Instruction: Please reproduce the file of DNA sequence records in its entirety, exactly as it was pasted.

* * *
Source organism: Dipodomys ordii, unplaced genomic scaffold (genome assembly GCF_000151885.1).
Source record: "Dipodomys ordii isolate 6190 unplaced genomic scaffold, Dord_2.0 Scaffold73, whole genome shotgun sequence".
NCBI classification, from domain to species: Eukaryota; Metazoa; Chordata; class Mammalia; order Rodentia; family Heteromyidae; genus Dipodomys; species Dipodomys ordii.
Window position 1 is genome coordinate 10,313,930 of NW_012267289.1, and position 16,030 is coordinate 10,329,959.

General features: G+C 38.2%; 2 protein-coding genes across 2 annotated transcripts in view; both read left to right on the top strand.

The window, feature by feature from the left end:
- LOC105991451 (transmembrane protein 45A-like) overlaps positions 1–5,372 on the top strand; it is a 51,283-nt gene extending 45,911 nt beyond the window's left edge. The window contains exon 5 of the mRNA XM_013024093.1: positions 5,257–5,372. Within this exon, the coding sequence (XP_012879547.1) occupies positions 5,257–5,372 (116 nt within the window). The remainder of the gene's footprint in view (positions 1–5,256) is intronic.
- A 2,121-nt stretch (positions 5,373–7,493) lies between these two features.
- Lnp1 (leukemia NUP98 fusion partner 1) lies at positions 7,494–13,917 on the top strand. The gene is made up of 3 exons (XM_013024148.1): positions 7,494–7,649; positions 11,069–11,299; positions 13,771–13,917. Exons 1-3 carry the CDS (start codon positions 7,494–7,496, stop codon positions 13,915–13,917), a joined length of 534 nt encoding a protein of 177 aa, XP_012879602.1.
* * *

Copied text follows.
Source organism: Dipodomys ordii, unplaced genomic scaffold (genome assembly GCF_000151885.1).
Source record: "Dipodomys ordii isolate 6190 unplaced genomic scaffold, Dord_2.0 Scaffold73, whole genome shotgun sequence".
NCBI classification, from domain to species: Eukaryota; Metazoa; Chordata; class Mammalia; order Rodentia; family Heteromyidae; genus Dipodomys; species Dipodomys ordii.
Window position 1 is genome coordinate 10,313,930 of NW_012267289.1, and position 16,030 is coordinate 10,329,959.

General features: G+C 38.2%; 2 protein-coding genes across 2 annotated transcripts in view; both read left to right on the top strand.

The window, feature by feature from the left end:
- LOC105991451 (transmembrane protein 45A-like) overlaps positions 1–5,372 on the top strand; it is a 51,283-nt gene extending 45,911 nt beyond the window's left edge. The window contains exon 5 of the mRNA XM_013024093.1: positions 5,257–5,372. Within this exon, the coding sequence (XP_012879547.1) occupies positions 5,257–5,372 (116 nt within the window). The remainder of the gene's footprint in view (positions 1–5,256) is intronic.
- A 2,121-nt stretch (positions 5,373–7,493) lies between these two features.
- Lnp1 (leukemia NUP98 fusion partner 1) lies at positions 7,494–13,917 on the top strand. The gene is made up of 3 exons (XM_013024148.1): positions 7,494–7,649; positions 11,069–11,299; positions 13,771–13,917. Exons 1-3 carry the CDS (start codon positions 7,494–7,496, stop codon positions 13,915–13,917), a joined length of 534 nt encoding a protein of 177 aa, XP_012879602.1.